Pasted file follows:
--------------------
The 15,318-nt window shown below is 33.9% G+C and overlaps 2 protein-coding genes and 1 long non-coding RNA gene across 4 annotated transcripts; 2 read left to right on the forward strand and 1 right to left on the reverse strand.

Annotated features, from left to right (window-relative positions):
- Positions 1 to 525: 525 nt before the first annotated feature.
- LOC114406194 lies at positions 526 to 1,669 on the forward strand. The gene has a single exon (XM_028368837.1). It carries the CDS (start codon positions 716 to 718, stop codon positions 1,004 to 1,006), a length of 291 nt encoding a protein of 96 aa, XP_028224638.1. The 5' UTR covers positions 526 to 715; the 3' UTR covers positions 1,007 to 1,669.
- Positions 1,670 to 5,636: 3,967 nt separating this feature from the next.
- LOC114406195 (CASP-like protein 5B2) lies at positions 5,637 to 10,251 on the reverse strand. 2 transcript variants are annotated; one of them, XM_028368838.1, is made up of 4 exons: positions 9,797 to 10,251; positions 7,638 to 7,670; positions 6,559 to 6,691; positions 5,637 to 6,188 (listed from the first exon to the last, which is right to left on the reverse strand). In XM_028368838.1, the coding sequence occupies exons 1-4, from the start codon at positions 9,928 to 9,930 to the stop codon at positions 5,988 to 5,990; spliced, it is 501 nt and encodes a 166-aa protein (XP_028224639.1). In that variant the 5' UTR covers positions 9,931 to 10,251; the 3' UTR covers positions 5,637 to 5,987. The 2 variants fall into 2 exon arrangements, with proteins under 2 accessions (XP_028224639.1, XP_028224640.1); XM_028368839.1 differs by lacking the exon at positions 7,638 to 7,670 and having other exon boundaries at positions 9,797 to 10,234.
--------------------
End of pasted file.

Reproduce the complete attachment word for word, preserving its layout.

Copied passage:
The 15,318-nt window shown below is 33.9% G+C and overlaps 2 protein-coding genes and 1 long non-coding RNA gene across 4 annotated transcripts; 2 read left to right on the forward strand and 1 right to left on the reverse strand.

Annotated features, from left to right (window-relative positions):
- Positions 1 to 525: 525 nt before the first annotated feature.
- LOC114406194 lies at positions 526 to 1,669 on the forward strand. The gene has a single exon (XM_028368837.1). It carries the CDS (start codon positions 716 to 718, stop codon positions 1,004 to 1,006), a length of 291 nt encoding a protein of 96 aa, XP_028224638.1. The 5' UTR covers positions 526 to 715; the 3' UTR covers positions 1,007 to 1,669.
- Positions 1,670 to 5,636: 3,967 nt separating this feature from the next.
- LOC114406195 (CASP-like protein 5B2) lies at positions 5,637 to 10,251 on the reverse strand. 2 transcript variants are annotated; one of them, XM_028368838.1, is made up of 4 exons: positions 9,797 to 10,251; positions 7,638 to 7,670; positions 6,559 to 6,691; positions 5,637 to 6,188 (listed from the first exon to the last, which is right to left on the reverse strand). In XM_028368838.1, the coding sequence occupies exons 1-4, from the start codon at positions 9,928 to 9,930 to the stop codon at positions 5,988 to 5,990; spliced, it is 501 nt and encodes a 166-aa protein (XP_028224639.1). In that variant the 5' UTR covers positions 9,931 to 10,251; the 3' UTR covers positions 5,637 to 5,987. The 2 variants fall into 2 exon arrangements, with proteins under 2 accessions (XP_028224639.1, XP_028224640.1); XM_028368839.1 differs by lacking the exon at positions 7,638 to 7,670 and having other exon boundaries at positions 9,797 to 10,234.